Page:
Mendocino County District Attorney David Eyster’s attempt to challenge the controversial ruling of Judge Clayton Brennan in the well-known Thunder the Wonder Dog trial has been struck down at the Court of Appeal for the First Appellate District in San Francisco.
The case of Thunder the Wonder dog gained national attention in December 2019 when the German Shepard was found near death in the woods near Caspar. Investigators determined the owner Katie Rhiannon Smith had neglected, botched the execution of the dog at gunpoint, and eventually abandoned Thunder in the woods of coastal Mendocino County.
Many were inflamed when Smith would go on to plea no contest to felony animal cruelty during the October 2020 hearing which resulted in a sentence of unsupervised probation for a term of 36 months, no jail time, the requirement to attend counseling, which prohibited her from possessing animals during that probation period, and required her to serve 500 hours of community service.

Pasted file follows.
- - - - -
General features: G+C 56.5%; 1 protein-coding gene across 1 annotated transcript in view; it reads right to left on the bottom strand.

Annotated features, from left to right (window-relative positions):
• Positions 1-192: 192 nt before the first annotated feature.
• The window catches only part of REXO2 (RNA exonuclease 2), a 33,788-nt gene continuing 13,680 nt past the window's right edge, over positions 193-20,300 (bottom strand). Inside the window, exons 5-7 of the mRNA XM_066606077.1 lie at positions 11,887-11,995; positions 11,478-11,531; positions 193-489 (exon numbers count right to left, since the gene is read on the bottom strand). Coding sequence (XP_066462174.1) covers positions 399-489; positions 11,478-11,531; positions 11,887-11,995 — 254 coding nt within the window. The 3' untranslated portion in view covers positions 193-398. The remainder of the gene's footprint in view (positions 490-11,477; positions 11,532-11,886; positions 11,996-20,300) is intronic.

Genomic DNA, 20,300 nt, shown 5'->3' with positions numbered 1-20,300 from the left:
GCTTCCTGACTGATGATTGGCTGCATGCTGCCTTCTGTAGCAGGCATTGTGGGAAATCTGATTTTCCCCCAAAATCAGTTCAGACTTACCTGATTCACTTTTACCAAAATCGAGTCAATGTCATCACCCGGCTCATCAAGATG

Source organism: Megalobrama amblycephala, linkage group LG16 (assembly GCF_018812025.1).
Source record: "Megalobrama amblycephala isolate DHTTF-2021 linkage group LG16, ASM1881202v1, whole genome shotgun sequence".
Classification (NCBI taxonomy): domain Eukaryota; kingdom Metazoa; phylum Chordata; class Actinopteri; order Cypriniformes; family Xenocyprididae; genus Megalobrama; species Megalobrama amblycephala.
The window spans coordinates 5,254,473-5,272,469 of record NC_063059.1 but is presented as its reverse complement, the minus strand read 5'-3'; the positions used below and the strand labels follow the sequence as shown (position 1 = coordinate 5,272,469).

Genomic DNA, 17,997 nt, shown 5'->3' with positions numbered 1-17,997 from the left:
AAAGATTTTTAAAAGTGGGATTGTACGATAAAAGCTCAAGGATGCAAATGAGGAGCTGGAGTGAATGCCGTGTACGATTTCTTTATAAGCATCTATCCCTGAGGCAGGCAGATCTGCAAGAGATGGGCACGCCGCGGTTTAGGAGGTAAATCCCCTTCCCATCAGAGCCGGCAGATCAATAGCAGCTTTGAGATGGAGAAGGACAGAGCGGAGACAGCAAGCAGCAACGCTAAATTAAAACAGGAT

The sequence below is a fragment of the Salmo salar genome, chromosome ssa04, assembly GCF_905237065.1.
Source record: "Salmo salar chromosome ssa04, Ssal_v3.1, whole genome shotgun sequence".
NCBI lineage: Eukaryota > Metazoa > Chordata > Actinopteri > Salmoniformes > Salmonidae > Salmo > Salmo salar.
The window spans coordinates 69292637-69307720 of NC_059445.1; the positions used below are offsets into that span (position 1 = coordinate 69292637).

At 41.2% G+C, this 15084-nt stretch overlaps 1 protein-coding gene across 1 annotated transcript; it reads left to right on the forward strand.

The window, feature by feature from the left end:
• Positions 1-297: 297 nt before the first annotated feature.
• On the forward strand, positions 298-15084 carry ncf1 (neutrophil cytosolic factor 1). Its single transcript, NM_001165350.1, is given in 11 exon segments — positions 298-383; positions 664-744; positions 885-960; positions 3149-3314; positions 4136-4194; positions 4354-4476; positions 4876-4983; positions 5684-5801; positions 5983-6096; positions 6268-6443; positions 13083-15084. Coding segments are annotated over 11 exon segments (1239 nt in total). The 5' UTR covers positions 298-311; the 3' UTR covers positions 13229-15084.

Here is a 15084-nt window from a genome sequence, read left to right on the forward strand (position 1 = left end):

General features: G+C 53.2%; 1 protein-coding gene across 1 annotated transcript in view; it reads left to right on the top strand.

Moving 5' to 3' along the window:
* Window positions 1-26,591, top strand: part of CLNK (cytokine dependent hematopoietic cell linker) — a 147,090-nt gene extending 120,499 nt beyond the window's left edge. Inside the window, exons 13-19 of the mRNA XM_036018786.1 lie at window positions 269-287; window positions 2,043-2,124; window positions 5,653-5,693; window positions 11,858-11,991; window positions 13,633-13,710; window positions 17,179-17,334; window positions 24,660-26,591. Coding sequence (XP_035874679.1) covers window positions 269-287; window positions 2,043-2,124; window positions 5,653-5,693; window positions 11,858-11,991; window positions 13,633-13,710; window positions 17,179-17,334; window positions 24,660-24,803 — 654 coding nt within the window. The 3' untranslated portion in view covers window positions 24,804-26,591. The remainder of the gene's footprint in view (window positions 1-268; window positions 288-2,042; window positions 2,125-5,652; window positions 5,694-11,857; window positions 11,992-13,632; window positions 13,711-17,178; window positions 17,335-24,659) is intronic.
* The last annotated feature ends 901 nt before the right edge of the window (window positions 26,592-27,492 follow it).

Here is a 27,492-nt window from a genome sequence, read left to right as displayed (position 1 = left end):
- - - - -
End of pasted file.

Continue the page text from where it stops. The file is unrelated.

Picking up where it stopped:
District Attorney Eyster was incensed at this outcome, saying in a press release, “It is tough to find justice for victims and the community when there are two defense attorneys in the courtroom – one sitting at counsel table and one wearing a black robe.”
This resulted in a legally unique circumstance in which District Attorney Eyster barred Judge Brennan from hearing any pending criminal case or future cases in which a defendant is charged with animal cruelty or the use of firearms.
As per a press release issued last night, District Attorney Eyster’s attempts to challenge the Judge Brennan’s ruling, which he called “the legal equivalent of an appellate Hail Mary,” were struck down by an appeals court in San Francisco.
The press release attributes the court’s denial to their “very conservative attitude toward lower court decisions that presumes the result in the lower court is correct.”
The press release characterized “two bright lights” of news have emerged regarding the case, one of which is another Mendocino County judge in Ukiah ordered Smith to pay $4,000 in restitution for her involvement in the case, a stipulation not required by Judge Brennan.
The second “bright light,” as described by the press release, is Judge Brennan is still barred from ruling on any cases that touch on issues related to animal abuse and gun use.ThunderAppellate
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- Mendocino District Attorney Bars Judge from Hearing Criminal Cases involving Animal Cruelty or Use of Firearms
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